5. In addition to goals, the IPCP should include policies and procedures for:
    1. Identifying, reporting, investigating, and controlling infectious diseases,
    2. Communicating the prevention of infectious diseases to healthcare professional, patients, and yes, even visitors (e.g., hand sterilization posters), and
    3. Addressing how the hospital will respond to being inundated with infectious patients and the care of those patients over an extended time period.


Like ISO 9000 compliance, the implementation of an effective IPCP program is mostly about doing what you said you’d do! If you’re unsure if you have covered all the appropriate areas of concern, closely review The Joint Commission Hospital Standard IC.02.01.01 for a more compelte listing of activities to ensure your hospital’s IPCP implementation fully covers requirements. As with CDC guidelines, these standards don’t simply exist to support accreditation and regulatory requirements, but to improve the overall quality of care of patients.

During the implementation phase of your hospital’s IPCP program, specific, ongoing attention must be given to the cleaning, disinfecting, sterilizing, and storing of medical equipment, devices, and supplies. The CDC reports that 46.5 million surgical procedures are performed in hospital settings; each and every one of these procedures involves contact between a medical device with a patient’s sterile tissue and mucous membranes. And each and every one presents the possibility of introducing pathogens, possibly leading to healthcare-related infections. Studies have shown that compliance with disinfection and sterilization is a vulnerable area for procedural lapse. Accordingly, the implementation phase of the IPCP should advocate continued compliance with disinfection and sterilization procedures by taking the following steps:

  • Provide orientation, training and regular competency verification;
  • Standardize disinfection and sterilization procedures by unit, department, and/or hospital-wide; and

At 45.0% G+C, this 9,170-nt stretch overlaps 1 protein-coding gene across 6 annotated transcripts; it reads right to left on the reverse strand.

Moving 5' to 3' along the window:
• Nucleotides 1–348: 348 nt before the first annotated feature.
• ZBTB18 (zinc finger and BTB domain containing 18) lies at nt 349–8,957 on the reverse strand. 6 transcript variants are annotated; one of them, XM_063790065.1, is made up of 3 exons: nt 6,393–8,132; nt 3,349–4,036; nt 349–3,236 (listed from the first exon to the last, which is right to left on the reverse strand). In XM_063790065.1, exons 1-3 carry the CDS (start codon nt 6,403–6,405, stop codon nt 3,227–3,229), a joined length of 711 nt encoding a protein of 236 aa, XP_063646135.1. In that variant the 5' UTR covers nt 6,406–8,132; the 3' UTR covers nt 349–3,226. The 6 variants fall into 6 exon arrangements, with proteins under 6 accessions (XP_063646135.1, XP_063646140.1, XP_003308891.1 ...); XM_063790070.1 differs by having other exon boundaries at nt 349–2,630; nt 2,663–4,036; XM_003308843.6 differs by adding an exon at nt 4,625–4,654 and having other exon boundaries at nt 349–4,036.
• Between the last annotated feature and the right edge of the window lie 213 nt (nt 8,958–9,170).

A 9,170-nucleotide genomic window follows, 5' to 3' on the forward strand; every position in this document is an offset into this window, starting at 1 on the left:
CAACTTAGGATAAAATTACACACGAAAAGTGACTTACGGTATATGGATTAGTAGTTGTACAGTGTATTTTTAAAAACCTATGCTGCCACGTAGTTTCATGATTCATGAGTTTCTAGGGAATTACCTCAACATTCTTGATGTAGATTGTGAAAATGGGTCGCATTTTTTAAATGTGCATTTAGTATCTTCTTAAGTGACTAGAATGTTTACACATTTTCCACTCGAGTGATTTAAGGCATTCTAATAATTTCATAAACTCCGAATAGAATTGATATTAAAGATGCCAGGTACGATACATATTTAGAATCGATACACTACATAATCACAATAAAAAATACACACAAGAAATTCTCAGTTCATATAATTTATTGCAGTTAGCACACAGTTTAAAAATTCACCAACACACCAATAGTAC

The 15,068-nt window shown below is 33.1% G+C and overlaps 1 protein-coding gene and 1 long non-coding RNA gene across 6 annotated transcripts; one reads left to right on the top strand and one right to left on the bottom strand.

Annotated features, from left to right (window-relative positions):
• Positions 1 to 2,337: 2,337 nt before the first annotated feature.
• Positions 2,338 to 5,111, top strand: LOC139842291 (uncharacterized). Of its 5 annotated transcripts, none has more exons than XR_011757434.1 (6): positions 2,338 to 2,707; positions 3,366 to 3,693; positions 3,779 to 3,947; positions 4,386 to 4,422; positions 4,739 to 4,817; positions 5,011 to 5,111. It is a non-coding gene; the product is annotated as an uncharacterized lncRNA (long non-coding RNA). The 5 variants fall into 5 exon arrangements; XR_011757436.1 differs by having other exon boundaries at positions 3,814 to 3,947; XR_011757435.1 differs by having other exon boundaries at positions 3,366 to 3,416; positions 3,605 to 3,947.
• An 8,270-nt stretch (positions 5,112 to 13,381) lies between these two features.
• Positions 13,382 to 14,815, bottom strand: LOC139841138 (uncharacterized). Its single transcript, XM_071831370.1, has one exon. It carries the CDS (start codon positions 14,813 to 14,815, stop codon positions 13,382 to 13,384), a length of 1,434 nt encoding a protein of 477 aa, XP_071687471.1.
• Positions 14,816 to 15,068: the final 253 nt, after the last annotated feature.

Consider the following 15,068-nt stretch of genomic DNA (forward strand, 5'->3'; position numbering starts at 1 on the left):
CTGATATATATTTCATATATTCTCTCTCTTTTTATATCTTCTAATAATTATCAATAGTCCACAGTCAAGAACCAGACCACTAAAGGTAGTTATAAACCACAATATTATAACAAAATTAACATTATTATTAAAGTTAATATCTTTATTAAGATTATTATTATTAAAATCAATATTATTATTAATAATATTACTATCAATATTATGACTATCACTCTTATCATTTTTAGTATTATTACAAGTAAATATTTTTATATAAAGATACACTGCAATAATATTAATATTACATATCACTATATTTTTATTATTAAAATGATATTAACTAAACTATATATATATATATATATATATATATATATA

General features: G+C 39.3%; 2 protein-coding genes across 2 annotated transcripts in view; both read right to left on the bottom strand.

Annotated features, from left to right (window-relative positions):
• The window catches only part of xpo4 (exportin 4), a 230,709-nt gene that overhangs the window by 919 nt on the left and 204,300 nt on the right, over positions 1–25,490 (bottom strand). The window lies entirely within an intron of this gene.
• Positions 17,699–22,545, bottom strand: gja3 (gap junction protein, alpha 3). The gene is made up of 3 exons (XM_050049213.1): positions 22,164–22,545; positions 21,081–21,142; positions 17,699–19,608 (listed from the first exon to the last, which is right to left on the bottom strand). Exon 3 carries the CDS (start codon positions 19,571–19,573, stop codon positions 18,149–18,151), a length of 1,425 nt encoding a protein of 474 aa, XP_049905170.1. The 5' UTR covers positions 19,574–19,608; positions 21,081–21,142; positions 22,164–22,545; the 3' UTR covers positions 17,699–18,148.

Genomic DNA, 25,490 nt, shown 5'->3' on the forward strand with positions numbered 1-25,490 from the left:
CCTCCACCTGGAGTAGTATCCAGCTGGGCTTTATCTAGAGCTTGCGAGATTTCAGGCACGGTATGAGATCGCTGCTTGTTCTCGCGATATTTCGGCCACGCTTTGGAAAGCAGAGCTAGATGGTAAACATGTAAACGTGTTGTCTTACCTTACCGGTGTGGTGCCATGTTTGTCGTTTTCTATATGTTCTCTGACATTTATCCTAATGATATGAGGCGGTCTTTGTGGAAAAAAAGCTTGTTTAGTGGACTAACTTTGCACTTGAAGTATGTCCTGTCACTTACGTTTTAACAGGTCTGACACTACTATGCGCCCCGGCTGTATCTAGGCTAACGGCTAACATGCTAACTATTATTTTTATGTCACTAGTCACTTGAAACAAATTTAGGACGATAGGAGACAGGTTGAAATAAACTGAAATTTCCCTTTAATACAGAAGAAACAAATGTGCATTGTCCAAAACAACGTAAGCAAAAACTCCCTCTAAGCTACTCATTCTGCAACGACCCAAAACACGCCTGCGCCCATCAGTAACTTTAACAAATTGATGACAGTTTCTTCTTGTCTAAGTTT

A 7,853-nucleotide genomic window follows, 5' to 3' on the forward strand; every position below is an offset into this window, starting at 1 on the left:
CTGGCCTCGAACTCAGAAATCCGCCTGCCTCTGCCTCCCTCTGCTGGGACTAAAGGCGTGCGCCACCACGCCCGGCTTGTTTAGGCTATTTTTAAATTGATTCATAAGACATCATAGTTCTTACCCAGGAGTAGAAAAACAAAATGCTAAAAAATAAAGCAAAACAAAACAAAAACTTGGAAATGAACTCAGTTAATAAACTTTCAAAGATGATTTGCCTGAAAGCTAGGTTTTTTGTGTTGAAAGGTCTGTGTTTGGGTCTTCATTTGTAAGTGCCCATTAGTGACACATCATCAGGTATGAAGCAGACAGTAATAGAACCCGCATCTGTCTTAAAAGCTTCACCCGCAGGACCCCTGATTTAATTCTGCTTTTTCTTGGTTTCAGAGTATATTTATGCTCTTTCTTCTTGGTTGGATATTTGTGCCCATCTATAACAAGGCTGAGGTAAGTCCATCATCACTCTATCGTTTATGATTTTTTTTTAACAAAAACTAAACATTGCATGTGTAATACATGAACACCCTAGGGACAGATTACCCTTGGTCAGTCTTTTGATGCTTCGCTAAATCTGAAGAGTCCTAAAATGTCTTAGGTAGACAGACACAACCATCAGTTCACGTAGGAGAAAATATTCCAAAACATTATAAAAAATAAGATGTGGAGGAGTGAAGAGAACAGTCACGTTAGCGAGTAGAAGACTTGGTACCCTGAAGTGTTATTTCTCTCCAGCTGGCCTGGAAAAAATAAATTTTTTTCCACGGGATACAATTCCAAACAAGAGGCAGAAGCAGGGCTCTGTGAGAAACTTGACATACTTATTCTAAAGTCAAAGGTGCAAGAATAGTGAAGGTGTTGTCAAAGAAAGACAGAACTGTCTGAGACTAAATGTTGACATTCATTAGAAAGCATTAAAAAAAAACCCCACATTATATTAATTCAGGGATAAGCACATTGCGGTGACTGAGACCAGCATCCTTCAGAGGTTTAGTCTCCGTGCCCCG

• Remind and reinforce training by posting easy to spot notices and instructional placards.

The underlying goal of the implementation of an IPCP is to prevent the transmission of infectious diseases among patients and healthcare professionals. Accordingly, healthcare organizations should:

  • Provide screening for exposure to infectious diseases for healthcare professionals, and
  • Provide means for assessment, testing and treatment for healthcare professionals and patients who have, or are suspected of having, an infectious disease or have been exposed to an infectious disease.

Evaluation & Improvement

Just as important as planning and implementation, is the evaluation and improvement of the IPCP program, to ensure its continued effectiveness. The effectiveness of the IPCP program should be evaluated at least annually and when new risks warrant such an evaluation. The Ebola outbreaks in Guinea, Liberia and Sierra certainly warrants an immediate evaluation of every hospital’s IPCP to ensure its effectiveness and adherence to new guidelines being issued by the CDC. During evaluation, carefully review:

  • Progress on prioritized risks (e.g., is the heat chart looking better?);
  • Assessment of new risks (e.g., how does the new heat chart compare to the baseline?);
  • Progress on IPCP goals; and
  • Implementation of IPCP-related activities.

In an effort to improve communications and visibility of the quality of the IPCP program, evaluation results should be shared with the patient safety program management team. And most importantly, findings should be used to adjust and improve the overall IPCP program.

From physical therapists cleaning medical equipment, to kitchen staff sanitizing utensils, to administrative staff using precautions to prevent spreading infections via clipboards, everyone needs to be knowledgeable of IPCP goals, adhere to standardized procedures, and be cognizant that the actions they take quite literally saves lives.